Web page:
There's no telling what Austrian woodwind artist Max Nagle will pull out of his stockpile of tricks. A premier progressive jazz acolyte and prominent improviser, he's an ideas man who has recorded for many prominent European avant-garde record labels. Here, Nagl's nonet sculptures a program formed on traditional concepts with a nouveau 'tude. But his concentrated focus and uncanny manner of bridging multiple gaps all at once, generates a source of inspiration.
The live program intimates an air of rejuvenation. One of the more notable tracks is "Ippen Erger," a piece designed with complex rhythmic maneuvers that spark a sense of anticipation throughout. From the onset, the musicians coagulate a sense of disorder, then surge onward with dreamlike avant- expressionism amid punchy beats and free form detours. One of the more interesting aspects pertain to Pamelia Kurstin's use of the Theremin, often stylized into a vocal component atop Nagl's torrid sax lines and the strings sections' soaring upper-register ostinatos. However, the main plot is directed towards a mini-historical perspective, where straight-ahead jazz, rock, and the outside strata align with subtlety, grace, brawn and an air of intrigue. His compositional impetus is devised with melodic content, yet he doesn't favor any one particular genre.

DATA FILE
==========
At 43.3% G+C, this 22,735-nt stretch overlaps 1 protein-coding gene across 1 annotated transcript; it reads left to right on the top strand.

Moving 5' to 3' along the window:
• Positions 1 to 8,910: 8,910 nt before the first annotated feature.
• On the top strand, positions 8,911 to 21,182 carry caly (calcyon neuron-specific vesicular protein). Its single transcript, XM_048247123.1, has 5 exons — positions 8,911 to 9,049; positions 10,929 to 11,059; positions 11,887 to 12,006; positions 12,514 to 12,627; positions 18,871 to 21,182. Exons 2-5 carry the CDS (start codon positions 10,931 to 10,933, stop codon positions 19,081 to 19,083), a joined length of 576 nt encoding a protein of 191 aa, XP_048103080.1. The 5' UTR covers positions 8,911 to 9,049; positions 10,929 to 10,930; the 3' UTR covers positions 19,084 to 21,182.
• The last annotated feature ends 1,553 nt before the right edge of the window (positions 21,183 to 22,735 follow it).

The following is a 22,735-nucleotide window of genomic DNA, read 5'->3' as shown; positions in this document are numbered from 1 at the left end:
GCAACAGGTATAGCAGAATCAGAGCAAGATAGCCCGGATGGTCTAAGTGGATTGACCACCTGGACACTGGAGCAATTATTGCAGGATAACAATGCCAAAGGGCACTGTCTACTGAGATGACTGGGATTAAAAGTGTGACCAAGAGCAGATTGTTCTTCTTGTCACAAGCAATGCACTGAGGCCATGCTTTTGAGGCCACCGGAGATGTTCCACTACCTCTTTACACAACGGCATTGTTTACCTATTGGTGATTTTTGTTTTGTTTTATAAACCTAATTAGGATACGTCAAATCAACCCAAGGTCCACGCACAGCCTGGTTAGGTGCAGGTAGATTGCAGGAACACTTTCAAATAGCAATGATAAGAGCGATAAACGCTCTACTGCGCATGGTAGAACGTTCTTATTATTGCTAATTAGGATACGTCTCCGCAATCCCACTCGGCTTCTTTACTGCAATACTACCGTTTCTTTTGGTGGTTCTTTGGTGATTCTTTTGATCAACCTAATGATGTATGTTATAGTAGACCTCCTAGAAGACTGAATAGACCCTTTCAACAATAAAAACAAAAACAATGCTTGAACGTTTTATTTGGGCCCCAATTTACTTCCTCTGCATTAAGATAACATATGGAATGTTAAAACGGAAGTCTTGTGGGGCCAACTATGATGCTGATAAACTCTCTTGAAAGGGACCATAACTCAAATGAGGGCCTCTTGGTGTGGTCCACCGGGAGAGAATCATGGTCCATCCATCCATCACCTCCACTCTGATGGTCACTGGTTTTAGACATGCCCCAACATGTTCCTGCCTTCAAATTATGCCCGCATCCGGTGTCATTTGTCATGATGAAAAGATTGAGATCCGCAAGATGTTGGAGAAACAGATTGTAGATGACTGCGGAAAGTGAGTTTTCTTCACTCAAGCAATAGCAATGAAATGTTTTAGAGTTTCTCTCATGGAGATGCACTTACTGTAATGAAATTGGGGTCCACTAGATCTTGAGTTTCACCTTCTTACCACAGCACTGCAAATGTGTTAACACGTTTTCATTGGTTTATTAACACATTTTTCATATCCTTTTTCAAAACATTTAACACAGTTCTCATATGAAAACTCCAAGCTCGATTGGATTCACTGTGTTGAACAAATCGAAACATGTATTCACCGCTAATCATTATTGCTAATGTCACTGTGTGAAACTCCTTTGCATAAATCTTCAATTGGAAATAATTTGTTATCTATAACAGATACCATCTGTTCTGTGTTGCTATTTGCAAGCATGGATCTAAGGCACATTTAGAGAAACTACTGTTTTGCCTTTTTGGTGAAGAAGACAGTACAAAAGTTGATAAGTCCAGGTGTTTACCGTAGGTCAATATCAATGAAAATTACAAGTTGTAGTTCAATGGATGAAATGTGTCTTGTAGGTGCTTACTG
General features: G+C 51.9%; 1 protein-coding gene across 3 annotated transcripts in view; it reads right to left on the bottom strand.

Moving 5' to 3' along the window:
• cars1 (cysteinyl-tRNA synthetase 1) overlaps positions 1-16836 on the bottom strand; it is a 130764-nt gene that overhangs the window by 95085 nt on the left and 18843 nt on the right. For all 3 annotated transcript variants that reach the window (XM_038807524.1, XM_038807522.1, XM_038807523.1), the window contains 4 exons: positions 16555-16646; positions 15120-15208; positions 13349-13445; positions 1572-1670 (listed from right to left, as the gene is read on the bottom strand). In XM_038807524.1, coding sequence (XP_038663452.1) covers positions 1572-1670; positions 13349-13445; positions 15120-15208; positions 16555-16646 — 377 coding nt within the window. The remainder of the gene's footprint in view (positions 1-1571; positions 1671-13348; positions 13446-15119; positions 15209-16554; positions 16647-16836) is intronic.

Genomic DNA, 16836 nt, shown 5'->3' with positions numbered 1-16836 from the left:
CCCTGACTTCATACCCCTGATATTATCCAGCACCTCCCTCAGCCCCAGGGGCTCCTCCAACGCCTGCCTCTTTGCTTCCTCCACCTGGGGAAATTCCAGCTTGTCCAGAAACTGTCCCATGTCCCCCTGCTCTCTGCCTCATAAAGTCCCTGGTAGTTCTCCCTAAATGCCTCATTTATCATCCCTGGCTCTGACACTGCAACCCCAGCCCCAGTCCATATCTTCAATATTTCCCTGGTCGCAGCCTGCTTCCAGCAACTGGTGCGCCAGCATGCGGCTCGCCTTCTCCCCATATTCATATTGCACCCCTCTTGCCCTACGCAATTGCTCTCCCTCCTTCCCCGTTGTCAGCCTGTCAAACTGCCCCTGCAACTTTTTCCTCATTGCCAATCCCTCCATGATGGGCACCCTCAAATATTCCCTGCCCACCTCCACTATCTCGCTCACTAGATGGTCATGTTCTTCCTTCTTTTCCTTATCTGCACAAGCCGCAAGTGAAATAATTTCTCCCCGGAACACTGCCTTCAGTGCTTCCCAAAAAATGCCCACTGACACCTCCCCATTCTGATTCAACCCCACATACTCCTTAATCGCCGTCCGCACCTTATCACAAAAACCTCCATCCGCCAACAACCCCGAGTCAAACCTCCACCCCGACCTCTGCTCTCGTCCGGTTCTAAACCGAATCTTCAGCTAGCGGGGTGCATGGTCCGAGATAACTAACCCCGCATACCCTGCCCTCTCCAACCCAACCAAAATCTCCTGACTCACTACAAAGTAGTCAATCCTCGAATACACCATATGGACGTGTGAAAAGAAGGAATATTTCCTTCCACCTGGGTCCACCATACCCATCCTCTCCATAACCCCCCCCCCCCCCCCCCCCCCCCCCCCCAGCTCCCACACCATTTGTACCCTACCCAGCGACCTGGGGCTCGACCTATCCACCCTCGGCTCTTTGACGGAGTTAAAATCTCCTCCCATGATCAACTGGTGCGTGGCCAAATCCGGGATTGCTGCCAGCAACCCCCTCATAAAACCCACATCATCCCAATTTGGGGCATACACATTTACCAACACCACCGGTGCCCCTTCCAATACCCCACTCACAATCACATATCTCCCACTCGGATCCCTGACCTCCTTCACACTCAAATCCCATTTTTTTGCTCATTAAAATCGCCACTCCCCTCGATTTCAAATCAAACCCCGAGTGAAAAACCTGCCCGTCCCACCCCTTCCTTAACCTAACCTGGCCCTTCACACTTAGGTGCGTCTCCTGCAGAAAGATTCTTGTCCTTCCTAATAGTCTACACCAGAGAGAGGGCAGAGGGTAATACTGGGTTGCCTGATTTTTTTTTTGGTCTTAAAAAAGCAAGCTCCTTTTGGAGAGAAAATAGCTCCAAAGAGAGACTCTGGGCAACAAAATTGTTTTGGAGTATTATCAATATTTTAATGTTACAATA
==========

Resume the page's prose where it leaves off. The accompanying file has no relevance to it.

Nagl bears a mark of distinction, whether engaging small or large ensemble projects or on releases where he fuses electronics and intersperses numerous musical vernaculars, often yielding a parade of striking frameworks.
Personnel: Pamelia Kurstin: Theremin; Joanna Lewis: violin; Anne Harvey-Nagl: violin; Max Nagle: soprano saxophone, alto saxophone, tenor saxophone and baritone saxophone; Clemens Salesny: clarinet, alto saxophone, tenor saxophone; Phillip Yeager: trombone; Clemens Wenger: keyboards; Raphael Preuschi: bass; Herbert Pirker: drums.
I love jazz because it is both challenging and exhilarating, and the endeavor of improvisation is the highest form of art.
I met so many great musicians--including my two earliest heroes, Maynard Ferguson and Dizzy Gillespie--by attending concerts
and being willing to treat them with the respect they deserve.
The best show I ever attended was the Pat Metheny/Ornette Coleman Song X concert at Cornell University.
The first jazz record I bought was an RCA compilation by Dizzy Gillespie.
My advice to new listeners is to not be afraid to listen to something because you're not familiar with the artists or the band or
the genre or anything - this is music that is best experienced through discovery.